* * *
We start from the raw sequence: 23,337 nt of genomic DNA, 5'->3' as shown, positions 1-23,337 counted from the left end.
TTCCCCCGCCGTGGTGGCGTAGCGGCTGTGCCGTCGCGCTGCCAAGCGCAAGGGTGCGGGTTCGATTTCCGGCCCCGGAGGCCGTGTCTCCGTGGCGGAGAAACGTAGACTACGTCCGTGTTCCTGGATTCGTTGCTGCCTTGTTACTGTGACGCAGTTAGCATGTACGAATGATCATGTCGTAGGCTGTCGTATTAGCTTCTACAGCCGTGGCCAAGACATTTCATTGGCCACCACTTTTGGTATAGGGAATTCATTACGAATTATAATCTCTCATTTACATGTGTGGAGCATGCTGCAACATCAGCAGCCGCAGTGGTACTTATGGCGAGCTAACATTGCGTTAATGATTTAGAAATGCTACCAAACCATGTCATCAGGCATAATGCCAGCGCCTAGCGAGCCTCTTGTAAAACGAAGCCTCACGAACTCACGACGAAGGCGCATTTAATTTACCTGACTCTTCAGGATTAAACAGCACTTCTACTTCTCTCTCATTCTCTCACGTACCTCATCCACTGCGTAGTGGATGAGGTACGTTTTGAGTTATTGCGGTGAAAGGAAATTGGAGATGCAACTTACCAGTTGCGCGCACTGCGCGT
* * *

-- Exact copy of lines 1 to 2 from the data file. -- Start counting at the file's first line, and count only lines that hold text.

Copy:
We start from the raw sequence: 23,337 nt of genomic DNA, 5'->3' as shown, positions 1-23,337 counted from the left end.
TTCCCCCGCCGTGGTGGCGTAGCGGCTGTGCCGTCGCGCTGCCAAGCGCAAGGGTGCGGGTTCGATTTCCGGCCCCGGAGGCCGTGTCTCCGTGGCGGAGAAACGTAGACTACGTCCGTGTTCCTGGATTCGTTGCTGCCTTGTTACTGTGACGCAGTTAGCATGTACGAATGATCATGTCGTAGGCTGTCGTATTAGCTTCTACAGCCGTGGCCAAGACATTTCATTGGCCACCACTTTTGGTATAGGGAATTCATTACGAATTATAATCTCTCATTTACATGTGTGGAGCATGCTGCAACATCAGCAGCCGCAGTGGTACTTATGGCGAGCTAACATTGCGTTAATGATTTAGAAATGCTACCAAACCATGTCATCAGGCATAATGCCAGCGCCTAGCGAGCCTCTTGTAAAACGAAGCCTCACGAACTCACGACGAAGGCGCATTTAATTTACCTGACTCTTCAGGATTAAACAGCACTTCTACTTCTCTCTCATTCTCTCACGTACCTCATCCACTGCGTAGTGGATGAGGTACGTTTTGAGTTATTGCGGTGAAAGGAAATTGGAGATGCAACTTACCAGTTGCGCGCACTGCGCGT